Photo: 16th Street Theater
THE HERO’S WIFE began for Chicago playwright Aline Lathrop when she read a 2013 Esquire magazine piece headlined: The Man Who Killed Osama Bin Laden … Is Screwed. It talked in depth with the retired Navy SEAL, then unnamed, credited with eliminating the al-Qaeda leader two years earlier in a Pakistan compound.
His post-SEAL life wasn’t going well.
“I still have the same bills I had in the Navy” he said, “but no money coming in from anywhere. I just want to be able to pay all those bills, take care of my kids and work from there. I’d like to take the things I learned and help other people in any way I can.”
THE HERO’S WIFE had the first half of its world premiere in July at the 16thStreet Theater in Berwyn, Ill., outside Chicago. The second half, runs April 12 – May 5 at Synchronicity Theatre in Midtown (tickets HERE or at 404.484.8636). It follows a retired Navy SEAL named Cameron (Joe Sykes) and his wife, Karyssa (Rebeca Robles), as they try to find their way back to each other after a long time apart.
Aline, who gives her age as “grown,” lives in Chicago’s Hyde Park neighborhood with husband Ben, a molecular engineer, teenage daughters Viviana and Isadora, and a Labrador retriever. She’s a 16th Street Theater artistic associate, a Chicago Dramatists resident playwright alumna and a Dramatists Guild member.
Joe Sykes as Cameron and Rebeca Robles as Karyssa. Photo: Jerry Siegel
Her kind of theater, Aline says, is intimate, whether in a small or large house. “I need to feel connected to the action onstage,” she says. She took time from rehearsals of her own intimate play to share some insights with dramaturg Kathy Janich.
SYNCHRONICITY: How would you characterize your work?
ALINE: When I first started writing plays, I was driven by a desire to know and explore my own identity. These days I’m more interested in understanding others, the connections I can draw between us, the compassion I can find and the possibility of sharing that compassion with an audience. All my plays are intensely personal. But unless you’ve ever slept beside me, you probably won’t guess how.
S: Do you come from an artistic family?
A: I’m the only child of language teachers who are musical. My mother danced and played flute. My father could play any instrument, though, he said, not well. Language and music are basically the same, in my opinion. Interestingly, my father’s father, who was a wholesale bottle-cap salesman, was also a playwright published by Samuel French. He wrote short and clever “competition plays” for his daughter’s drama club.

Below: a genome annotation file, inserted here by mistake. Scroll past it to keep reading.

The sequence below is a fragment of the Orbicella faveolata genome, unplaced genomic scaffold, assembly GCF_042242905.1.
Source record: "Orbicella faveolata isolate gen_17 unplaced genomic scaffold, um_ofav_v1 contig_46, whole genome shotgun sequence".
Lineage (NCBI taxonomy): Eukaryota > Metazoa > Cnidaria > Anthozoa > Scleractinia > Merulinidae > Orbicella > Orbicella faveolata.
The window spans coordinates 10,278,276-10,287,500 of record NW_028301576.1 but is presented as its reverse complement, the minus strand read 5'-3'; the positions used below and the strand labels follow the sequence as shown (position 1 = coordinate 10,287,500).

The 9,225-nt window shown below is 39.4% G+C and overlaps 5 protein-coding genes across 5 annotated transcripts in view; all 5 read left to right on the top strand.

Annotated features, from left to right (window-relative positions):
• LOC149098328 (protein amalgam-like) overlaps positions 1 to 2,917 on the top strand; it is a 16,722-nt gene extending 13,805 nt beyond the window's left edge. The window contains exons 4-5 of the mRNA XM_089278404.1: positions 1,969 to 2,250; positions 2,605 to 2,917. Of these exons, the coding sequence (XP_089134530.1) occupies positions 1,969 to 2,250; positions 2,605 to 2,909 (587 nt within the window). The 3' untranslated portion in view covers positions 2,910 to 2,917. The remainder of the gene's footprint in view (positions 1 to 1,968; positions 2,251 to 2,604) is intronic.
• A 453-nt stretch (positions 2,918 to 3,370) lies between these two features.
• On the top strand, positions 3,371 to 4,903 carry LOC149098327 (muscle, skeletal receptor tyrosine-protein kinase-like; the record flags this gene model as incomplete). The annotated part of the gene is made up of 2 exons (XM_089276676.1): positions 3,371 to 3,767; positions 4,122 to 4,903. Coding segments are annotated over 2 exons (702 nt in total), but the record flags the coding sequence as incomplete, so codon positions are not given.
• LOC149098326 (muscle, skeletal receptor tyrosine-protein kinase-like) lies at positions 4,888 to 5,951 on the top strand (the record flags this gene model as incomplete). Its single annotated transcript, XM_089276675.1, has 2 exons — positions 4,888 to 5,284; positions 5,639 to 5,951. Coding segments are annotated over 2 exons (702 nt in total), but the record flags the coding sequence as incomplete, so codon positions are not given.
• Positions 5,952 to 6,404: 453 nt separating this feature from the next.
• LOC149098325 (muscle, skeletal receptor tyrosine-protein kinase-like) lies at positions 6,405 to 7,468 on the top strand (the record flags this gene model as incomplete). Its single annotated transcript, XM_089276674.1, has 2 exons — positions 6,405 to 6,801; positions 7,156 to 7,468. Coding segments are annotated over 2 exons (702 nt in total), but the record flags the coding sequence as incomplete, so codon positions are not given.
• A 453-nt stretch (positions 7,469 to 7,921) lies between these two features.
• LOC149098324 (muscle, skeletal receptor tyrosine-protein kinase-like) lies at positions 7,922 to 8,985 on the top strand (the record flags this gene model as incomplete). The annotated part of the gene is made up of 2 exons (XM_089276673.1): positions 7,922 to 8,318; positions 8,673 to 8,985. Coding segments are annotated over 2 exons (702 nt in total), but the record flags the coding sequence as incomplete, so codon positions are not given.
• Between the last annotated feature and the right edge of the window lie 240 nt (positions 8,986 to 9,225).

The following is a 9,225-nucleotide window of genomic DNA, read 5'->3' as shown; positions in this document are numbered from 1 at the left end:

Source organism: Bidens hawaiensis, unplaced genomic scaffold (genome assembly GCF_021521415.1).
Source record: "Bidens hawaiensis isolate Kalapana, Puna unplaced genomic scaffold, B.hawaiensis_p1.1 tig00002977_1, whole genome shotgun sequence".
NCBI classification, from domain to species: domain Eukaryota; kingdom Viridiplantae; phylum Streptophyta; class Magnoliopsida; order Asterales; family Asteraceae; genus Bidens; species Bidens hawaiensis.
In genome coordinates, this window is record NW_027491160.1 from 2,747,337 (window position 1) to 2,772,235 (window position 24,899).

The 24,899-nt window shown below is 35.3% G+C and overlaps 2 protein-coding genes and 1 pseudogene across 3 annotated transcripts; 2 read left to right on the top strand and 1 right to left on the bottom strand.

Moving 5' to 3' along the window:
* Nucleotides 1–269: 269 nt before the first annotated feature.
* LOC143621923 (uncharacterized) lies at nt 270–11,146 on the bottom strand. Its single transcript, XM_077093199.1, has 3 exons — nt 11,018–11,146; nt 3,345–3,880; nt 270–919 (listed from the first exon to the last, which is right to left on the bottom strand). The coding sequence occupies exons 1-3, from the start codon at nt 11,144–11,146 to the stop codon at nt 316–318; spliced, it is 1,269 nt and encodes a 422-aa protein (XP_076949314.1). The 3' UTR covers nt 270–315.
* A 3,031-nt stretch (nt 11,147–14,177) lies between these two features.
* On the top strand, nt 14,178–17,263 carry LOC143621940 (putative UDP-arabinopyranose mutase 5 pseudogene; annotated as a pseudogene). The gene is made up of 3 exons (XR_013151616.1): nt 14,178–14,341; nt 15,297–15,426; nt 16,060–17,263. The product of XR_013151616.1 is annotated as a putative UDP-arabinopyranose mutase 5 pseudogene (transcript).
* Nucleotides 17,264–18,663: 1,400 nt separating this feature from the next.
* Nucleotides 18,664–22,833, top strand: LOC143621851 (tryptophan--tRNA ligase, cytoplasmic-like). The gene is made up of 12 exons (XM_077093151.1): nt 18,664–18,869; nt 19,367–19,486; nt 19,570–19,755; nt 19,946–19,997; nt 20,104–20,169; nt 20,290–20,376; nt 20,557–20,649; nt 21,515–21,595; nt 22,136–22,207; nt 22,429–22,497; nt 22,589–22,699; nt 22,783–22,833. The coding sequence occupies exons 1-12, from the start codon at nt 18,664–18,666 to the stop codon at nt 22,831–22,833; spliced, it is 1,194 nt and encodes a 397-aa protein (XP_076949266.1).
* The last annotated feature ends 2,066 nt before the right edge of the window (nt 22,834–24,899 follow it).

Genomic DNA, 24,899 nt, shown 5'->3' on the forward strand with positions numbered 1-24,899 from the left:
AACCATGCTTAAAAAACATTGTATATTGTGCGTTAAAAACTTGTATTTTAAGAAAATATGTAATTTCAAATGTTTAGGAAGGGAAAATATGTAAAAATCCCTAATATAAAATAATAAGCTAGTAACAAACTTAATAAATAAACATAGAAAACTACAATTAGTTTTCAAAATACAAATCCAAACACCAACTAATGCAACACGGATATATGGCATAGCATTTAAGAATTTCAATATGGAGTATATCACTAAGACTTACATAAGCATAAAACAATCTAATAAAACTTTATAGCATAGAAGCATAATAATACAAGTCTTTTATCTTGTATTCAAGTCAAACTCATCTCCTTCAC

For me, the experience of writing a play is rooted in my love of the vernacular, which I inherited from my father. It’s also like composing chamber music. I think my parents were disappointed when I didn’t turn out to be musical like they were, but it turns out that I am. It just comes out in dialogue.
S: What was your very first theater experience?
A: Other than ballet, it was a mime performance my father took me to when I was 3. I still remember parts of it. That night, on my instructions, my father used typing paper and staples to craft a white top hat like the mime’s, so that I could perform for my preschool the next day. For years, my ambition was to become a mime.
S: When did playwrighting become your career path, and why?
A: When I went to college majoring in theater, I had been acting professionally for many years. I even had some points toward an Equity card. I had also been writing – mostly poetry and some fiction. But something was changing in me. I didn’t crave being onstage anymore. I didn’t want to touch people I didn’t want to touch. I didn’t want to be the vehicle of someone else’s vision. My second year of college, I took a playwriting class, and as soon as I managed the shift to storytelling through dialogue, I was home.
I remember the electrical connection I felt with the audience as the conduit of a story when I was an actor. It was a high I didn’t believe could be matched. But when I started writing plays, I felt the quiet thrill of sitting in the dark, watching my vision unfold onstage, feeling the audience’s response no longer focused on me but all around me.
S: What playwrights, past or present, influence your work?
A: When I first started writing plays, I was also discovering Georgia O’Keeffe. One day, leafing through a book of her paintings and writings, I came upon some words of hers that reflected my own artistic ambitions: “I began with charcoal and paper and decided not to use any color until it was impossible to do what I wanted to do in black and white. I believe it was June before I needed blue.” The sentence “I believe it was June before I needed blue” became my mantra. It helped me hone a discipline of economy for which I hope my work is known. Also Chekhov, for all the desire and yearning that propels his characters so often to nothing at all.
S: Bonus question … What’s next?
A: I’m developing The Benefit Committee, a play about the dark side of the culture of achievement. It takes place in a school cafeteria where seven places are set for six women to fold 1,000 origami butterflies for a benefit to raise $250,000 for an organic kitchen garden and butterfly conservatory. After that, a play inspired by a classic and a film inspired by fear.